Here in my car, I feel safest of all…

When I was younger, mostly between the ages of 17 and 21, I would experience fugue states. I would be consciously in a moment, and then I would be consciously aware but it would be some time later. Like, I would blink, but 20 minutes would pass. This would happen while I was driving, mainly on the highway, and it would scare the shit out of me. One minute I’d have looked at a sign that said 66 or 42 miles to home, and then suddenly I’d be passing a semi with a sign that said 23 miles to home. I used to joke that if I was really crazy, I’d think I’d been abducted by aliens.

I, of course, do not think it was aliens. What we’re talking about here, is forms of dissociation. I hadn’t thought about the driving incidences in probably over a decade, but I was kind of dealing with a derealization/depersonalization episode today, and I guess it triggered the memory.

hate dissociation. It was the worst between 17 and 21, but it still happens, mostly when the weather is bad. (It’s more like Weather Affective Disorder, than Seasonal Affective Disorder.) It’s really annoying when I’m in a good mood, to begin with. Like today. I was in a really good mood, super happy. Things have been going well at home. My relationship is much better than it has been. I’ve been happy since Friday. I go and tell Irene about my tax conversation with LB and his funny, ridiculous comment. Then I went and sat down at my desk and just kind of stared at everything, because I couldn’t understand why I had just been so excited and happy and talkative. It didn’t even feel real. It felt like I had exited some play and now that my part was over I had no idea what I was actually supposed to be feeling. The longer the rainy day went on, the more I had to keep telling myself that everything was good, everything was good, brighter days are coming, because my general pervasive sense was that I wasn’t somewhere I belonged. At work, at home, in life, in general. My head felt all stuffed with fog and cotton and heavy breathing. I would watch my hands doing things or feel my face smiling, but I felt these were just things happening to me, not acts of my own orchestration.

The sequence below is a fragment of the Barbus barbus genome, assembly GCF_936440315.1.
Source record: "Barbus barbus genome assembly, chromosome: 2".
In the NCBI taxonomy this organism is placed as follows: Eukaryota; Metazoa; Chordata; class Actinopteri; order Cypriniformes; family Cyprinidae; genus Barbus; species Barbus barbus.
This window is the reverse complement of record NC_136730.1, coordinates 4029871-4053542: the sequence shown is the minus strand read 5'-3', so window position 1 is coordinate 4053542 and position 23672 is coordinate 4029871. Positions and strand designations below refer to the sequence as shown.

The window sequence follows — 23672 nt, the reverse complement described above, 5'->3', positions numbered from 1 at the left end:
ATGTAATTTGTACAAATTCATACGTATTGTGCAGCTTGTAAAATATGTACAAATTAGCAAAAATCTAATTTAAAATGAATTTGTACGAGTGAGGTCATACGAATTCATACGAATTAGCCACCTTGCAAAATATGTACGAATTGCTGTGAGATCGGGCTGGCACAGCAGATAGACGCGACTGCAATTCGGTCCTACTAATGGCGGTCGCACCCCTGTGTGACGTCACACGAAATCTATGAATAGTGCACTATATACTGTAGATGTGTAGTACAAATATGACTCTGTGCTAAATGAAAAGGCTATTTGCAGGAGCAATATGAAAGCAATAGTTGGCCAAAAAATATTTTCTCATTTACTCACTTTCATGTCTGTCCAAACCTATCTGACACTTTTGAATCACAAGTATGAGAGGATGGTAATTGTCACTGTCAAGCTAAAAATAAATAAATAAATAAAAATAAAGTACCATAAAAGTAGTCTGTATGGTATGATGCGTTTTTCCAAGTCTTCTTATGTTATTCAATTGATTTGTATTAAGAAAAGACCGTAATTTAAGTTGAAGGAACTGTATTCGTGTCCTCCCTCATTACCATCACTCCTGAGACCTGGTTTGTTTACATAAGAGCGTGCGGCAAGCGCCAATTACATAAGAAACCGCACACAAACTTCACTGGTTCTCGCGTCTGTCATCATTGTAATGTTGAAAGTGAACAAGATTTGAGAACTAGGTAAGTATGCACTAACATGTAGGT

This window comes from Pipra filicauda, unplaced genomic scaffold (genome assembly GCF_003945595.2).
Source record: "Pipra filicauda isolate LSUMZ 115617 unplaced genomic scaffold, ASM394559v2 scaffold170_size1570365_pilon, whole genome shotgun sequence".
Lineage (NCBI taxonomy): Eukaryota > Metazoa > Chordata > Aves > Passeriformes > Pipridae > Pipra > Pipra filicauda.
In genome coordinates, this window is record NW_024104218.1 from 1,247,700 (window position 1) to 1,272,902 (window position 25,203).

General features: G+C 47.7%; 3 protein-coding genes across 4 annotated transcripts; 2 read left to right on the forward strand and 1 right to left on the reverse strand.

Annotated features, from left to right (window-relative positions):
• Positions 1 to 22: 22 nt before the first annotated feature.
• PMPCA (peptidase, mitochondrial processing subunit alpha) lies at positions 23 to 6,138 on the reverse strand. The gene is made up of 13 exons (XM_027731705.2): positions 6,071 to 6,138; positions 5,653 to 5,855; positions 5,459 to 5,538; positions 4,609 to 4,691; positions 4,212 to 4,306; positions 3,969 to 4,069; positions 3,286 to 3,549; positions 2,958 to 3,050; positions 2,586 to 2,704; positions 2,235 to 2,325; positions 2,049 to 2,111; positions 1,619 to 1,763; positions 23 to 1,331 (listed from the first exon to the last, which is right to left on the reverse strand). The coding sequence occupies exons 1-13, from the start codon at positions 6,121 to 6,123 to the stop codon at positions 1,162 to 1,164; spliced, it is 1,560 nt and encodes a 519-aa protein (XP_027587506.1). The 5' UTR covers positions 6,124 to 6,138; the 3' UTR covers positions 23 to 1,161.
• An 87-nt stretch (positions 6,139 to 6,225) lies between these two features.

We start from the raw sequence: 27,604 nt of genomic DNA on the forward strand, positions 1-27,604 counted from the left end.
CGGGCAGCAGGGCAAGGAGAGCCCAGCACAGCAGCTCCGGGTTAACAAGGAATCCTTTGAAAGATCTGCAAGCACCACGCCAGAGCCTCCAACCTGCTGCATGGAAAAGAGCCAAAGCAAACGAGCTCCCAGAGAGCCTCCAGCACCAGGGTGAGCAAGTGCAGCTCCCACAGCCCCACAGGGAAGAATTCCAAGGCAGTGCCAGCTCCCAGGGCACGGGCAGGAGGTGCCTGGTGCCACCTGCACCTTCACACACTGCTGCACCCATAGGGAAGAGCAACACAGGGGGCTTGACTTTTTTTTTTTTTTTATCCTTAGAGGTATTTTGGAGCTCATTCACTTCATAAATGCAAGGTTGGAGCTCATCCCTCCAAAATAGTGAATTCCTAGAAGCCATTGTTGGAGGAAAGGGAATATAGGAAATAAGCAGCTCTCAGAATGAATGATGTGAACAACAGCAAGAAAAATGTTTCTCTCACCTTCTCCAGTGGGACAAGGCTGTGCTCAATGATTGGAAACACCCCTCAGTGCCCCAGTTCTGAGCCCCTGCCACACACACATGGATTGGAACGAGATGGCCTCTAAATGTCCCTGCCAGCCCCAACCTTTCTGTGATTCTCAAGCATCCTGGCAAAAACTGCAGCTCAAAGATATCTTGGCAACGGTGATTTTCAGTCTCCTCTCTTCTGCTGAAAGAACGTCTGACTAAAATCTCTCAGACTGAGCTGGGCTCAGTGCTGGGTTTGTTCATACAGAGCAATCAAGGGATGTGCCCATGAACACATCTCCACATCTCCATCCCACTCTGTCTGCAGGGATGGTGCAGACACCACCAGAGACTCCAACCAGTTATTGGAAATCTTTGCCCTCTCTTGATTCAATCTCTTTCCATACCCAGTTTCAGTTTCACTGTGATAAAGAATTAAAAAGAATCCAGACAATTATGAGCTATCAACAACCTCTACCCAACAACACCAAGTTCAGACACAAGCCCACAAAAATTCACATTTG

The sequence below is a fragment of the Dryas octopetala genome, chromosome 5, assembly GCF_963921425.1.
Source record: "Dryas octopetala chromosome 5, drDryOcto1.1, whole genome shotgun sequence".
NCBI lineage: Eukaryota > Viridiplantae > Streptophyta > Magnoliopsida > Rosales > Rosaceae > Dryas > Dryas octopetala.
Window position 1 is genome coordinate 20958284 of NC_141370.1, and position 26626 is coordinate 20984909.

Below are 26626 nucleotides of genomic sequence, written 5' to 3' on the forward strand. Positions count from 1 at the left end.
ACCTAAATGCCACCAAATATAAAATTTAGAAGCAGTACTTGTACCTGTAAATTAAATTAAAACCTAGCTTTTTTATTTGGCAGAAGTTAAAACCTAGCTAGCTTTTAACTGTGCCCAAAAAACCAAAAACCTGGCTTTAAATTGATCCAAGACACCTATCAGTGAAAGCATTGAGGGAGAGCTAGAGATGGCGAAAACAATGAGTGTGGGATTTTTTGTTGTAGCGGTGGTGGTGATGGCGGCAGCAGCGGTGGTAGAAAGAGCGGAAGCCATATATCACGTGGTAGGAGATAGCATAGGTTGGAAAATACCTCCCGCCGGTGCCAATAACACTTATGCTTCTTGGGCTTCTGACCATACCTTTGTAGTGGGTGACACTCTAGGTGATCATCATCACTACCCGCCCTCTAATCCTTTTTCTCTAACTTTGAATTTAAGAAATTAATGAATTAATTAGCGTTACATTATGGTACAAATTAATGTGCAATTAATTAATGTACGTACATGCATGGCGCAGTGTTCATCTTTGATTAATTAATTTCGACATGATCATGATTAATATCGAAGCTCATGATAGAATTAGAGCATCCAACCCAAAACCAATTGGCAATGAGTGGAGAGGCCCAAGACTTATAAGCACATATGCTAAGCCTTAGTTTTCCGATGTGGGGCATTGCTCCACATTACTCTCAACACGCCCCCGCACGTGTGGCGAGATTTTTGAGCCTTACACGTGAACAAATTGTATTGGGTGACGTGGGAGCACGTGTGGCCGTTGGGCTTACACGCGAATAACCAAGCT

Dissociation makes me very, very, extremely, uncomfortable. I don’t really like to dwell on it. There’s things…things from that time period of 17 to 21, that I still have no explanation for and that I’ve had to put away in order to move forward with myself, because I can’t think about them without starting to dissociate just to get away from the lack of closure and the horror of not-knowing. It was probably, mentally and emotionally and physically, the hardest time of my life. Between the dissociation, the ocd, the anxiety, the eating disorder, the self-injury, the fugue states, the insomnia, the anger, the depression, the suicide attempts, and the stress, I was a walking disaster.

This kind of became a dark post. I just wanted to write about the fugue states while driving, because it pushed as a strong memory that had surfaced, and because of the dissociation I had felt all day, despite knowing that everything was actually pretty awesome right now. It’s this part of a mental illness, the lack of control, the inability to stop my brain from screwing up, or screwing with, whatever is going on, that terrifies me.

Irene did send me something funny about that one time though:

I’ve been considering asking my doctor to up my Buproprion dose, but I’m fairly resistant to that…just as I was fairly (highly) resistant to going on medications at all, at first. C’est la vie.

Have a good night.

  • S.L.

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